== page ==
Nothing can quench firefighter’s flame of faith

Each month, The Central Minnesota Catholic will feature a story about a modern-day “Good Samaritan” from the diocese — someone who exhibits the work of the Gospel through their life and service, and who exemplifies the teachings in Pope Francis’ newest encyclical, “Fratelli Tutti.” This month’s Good Samaritan is Bruce Gerads of All Saints Parish in Holdingford.

As assistant fire chief, Bruce Gerads may put out fires but nothing can quench his flame of faith.

It was his daughter’s plea that rescued him. And his friend who turned up the heat. But the blaze of God’s glory that followed was something he never expected.

Bruce Gerads, member of All Saints Parish in Holdingford, is assistant fire chief in his community. (Dianne Towalski/The Central Minnesota Catholic)

Bruce Gerads grew up in Freeport in a solid Catholic family. Because they lived near the church and school, he was often called to serve at funeral Masses. He also helped his dad dig graves in the parish cemetery. He attended the Catholic school for six years before enrolling in Melrose Public Schools.

After high school, he attended St. Cloud Technical College for auto mechanics and met his wife, Charlene, who was studying to be a medical transcriptionist. When they were engaged, they began to look for a place to call home. Bruce’s dad suggested the Holdingford area.

“We jumped in the car, pulled into town, saw a house for sale, drove up and bought it,” Bruce said. “And we’ve been there ever since.”

At first, they didn’t really know anyone in town. Bruce, whose father is a retired firefighter, decided joining the local fire and rescue was a way to get involved in the community. So he joined the team.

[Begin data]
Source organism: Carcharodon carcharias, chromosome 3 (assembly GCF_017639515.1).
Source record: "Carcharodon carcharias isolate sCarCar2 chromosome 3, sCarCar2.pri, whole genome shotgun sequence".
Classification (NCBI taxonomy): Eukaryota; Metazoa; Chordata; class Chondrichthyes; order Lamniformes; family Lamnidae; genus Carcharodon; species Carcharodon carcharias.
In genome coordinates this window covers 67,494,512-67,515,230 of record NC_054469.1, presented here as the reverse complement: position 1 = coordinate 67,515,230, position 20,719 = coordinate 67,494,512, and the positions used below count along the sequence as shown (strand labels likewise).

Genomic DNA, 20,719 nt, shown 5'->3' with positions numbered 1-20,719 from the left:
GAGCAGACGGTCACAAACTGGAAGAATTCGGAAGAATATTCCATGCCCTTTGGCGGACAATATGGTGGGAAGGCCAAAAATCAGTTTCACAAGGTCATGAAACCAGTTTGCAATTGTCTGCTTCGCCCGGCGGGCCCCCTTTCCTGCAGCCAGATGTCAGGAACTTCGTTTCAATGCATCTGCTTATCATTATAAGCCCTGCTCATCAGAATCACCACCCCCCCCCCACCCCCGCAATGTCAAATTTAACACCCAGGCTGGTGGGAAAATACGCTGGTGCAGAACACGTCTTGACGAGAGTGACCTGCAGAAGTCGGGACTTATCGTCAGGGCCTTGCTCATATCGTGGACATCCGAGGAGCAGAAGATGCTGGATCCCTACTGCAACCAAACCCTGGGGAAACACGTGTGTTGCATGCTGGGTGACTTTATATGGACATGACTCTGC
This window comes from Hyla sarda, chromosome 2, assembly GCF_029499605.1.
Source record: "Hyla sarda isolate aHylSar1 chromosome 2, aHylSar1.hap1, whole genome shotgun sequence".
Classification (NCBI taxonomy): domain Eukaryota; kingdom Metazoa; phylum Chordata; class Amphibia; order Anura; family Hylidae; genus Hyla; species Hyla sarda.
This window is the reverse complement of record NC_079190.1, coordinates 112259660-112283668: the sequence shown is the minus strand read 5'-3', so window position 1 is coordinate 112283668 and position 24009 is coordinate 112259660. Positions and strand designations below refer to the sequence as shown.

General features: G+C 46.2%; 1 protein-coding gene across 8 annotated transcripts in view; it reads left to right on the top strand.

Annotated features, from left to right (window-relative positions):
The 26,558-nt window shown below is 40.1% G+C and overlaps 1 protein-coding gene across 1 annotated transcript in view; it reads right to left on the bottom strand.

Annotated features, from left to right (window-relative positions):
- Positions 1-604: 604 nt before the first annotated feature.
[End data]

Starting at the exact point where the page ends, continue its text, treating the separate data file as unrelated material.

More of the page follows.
Despite their Catholic upbringing, he and his wife had somewhat fallen away from the Church as some young adults do and considered themselves “Chreasters,” attending Mass only at Christmas and Easter. But as their family grew, they wanted faith to be part of their four children’s lives. The kids attended faith formation and participated in the local youth group.

About 11 years ago, their oldest daughter, Chelsey, approached Bruce to chaperone a youth group trip that she and her older brother, Brent, wanted to attend.

“My life was a lot different then than it is today,” Bruce said. “My life revolved around fixing cars. I went to work in the morning, came home in the evening, drove into my garage and started working on cars. About 10 o’clock, I’d go inside and take a shower, eat and go to bed. Then I was back up at 5 a.m. working on cars until it was time to go to work. I did that six days a week and on the seventh day, I cleaned the shop so I was ready for the next week. I never even saw my family.”

Bruce carries his faith every day in all that he does. (Dianne Towalski/The Central Minnesota Catholic)

Bruce said everything had become a blur. That was when Chelsey approached him about chaperoning the youth trip to a Steubenville Catholic youth conference held in St. Paul.

Gloria Brinker, the youth leader at All Saints Parish in Holdingford, knew Bruce from working on her car.

“She told me that she thought I’d be a good fit for a male chaperone. She was one of my customers so she knew me pretty well. I told her I just didn’t have the time. She said, ‘You need to make some time, because if you don’t, it’s all going to be gone and meaningless.’ That just turned my whole life upside down,” Bruce said.

On top of that, his marriage was struggling.

“I didn’t have God, I didn’t have anything directing me, and it was just a really bad deal,” he said.

Feeling like he was on the brink of something, he decided to go on the youth trip.

“What else did I have to lose? I might as well go on this trip and at least spend some time with my kids,” he thought.